"With the outlook of being commoditized at some point, Fingerprint is dependent on expanding into new verticals and products such as smartcards if they’re going to continue to grow beyond this saturation point in the market," said Havard Nilsson, an analyst at Carnegie who cut his recommendation on the stock to hold from buy on Dec. 10. He has a target price of 570 kronor, about 10 percent above its current level. Carnegie arranged three stock sales for Fingerprint since 2011, according to data compiled by Bloomberg.
While Apple uses sensor technology from Authentec, which it bought in 2012 for $337 million, and Samsung uses a sensor from Synaptics Inc. in its Galaxy S6 and Edge models, Fingerprint says its sensors are found in smartphones from most other large manufacturers such as Huawei, LG Electronics Inc. and Lenovo Group Ltd. Fingerprint estimates that more than half of smartphones will have sensors next year from slightly more than 30 percent in 2015.
Apple and Synaptics already offer similar products to Fingerprint’s, and more competition is coming. Qualcomm Inc., the world’s largest mobile-phone chip maker, in March announced the development of a new sensor that uses ultrasonic waves that can read your fingerprint even if it’s a little dirty or wet and can scan through glass.
It’s been a wild ride for investors. Fingerprint stock soared 51 percent on Oct. 11, 2013, after a fake press release claimed Samsung had made a bid for the company. The stock climbed for 17 minutes before the Stockholm exchange halted the shares and canceled the trades. A year later, Fingerprint saw a third of its market value washed away when then CEO and largest shareholder Johan Carlstroem and two former board members were put under police investigation for suspected insider trading in the stock.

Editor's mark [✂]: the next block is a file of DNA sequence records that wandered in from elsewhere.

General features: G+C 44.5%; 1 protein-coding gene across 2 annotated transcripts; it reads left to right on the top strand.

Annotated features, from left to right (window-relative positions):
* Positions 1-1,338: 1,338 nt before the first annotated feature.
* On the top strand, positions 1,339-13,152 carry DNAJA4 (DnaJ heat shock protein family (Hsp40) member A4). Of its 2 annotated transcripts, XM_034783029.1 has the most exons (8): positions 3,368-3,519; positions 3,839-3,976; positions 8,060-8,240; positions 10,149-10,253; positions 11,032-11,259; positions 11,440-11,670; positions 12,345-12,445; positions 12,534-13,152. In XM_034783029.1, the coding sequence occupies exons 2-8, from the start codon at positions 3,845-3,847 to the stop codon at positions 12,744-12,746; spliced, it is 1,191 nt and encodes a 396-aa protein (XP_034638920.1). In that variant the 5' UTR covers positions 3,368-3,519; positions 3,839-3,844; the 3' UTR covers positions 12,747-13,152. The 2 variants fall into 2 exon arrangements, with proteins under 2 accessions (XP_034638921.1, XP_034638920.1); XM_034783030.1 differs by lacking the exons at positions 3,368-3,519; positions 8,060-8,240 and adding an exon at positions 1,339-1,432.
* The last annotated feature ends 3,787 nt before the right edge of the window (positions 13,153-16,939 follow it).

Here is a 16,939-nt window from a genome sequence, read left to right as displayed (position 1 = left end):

Carlstroem said by text message he’s always followed trading laws and is confident the trial next fall will absolve him of any wrongdoing. Through a majority holding in Sunfloro AB, Carlstroem controls Fingerprint’s vote-heavy A-shares, allowing him to influence more than 20 percent of the votes in the company.
The whiplash doesn’t stop there. The stock surged 44 percent over Oct. 26-27 this year only to tumble 42 percent the following day when Commerzbank AG canceled a bull certificate, a security that tracks the value of the shares. The stock surged more than 50 percent over next four trading days as it rose to an all-time closing high of 675 kronor on Dec. 4.
After Fingerprint laid out its predictions for 2016 and Carnegie downgraded the stock, the shares once again plummeted, sending them down to 519 kronor at the close yesterday. Even after that drop, about 9.3 percent of Fingerprint’s shares available for trading have been sold short by speculators betting on further declines, compared with an average of 1.9 percent for European technology companies, according to data compiled by Markit. Short interest has surged along with the stock price this year, rising from a low of 0.8 percent at midyear.
As with all new technologies, the problem with predicting the future for sensors is that you don’t know “what is fact and what is just a dream," said Claes Hemberg, a financial adviser at Stockholm-based Avanza Bank Holding AB who says buying Fingerprint Cards at the current levels is a very risky. “It’s an interesting industry and company, but that’s not the same as saying you should put your money into it."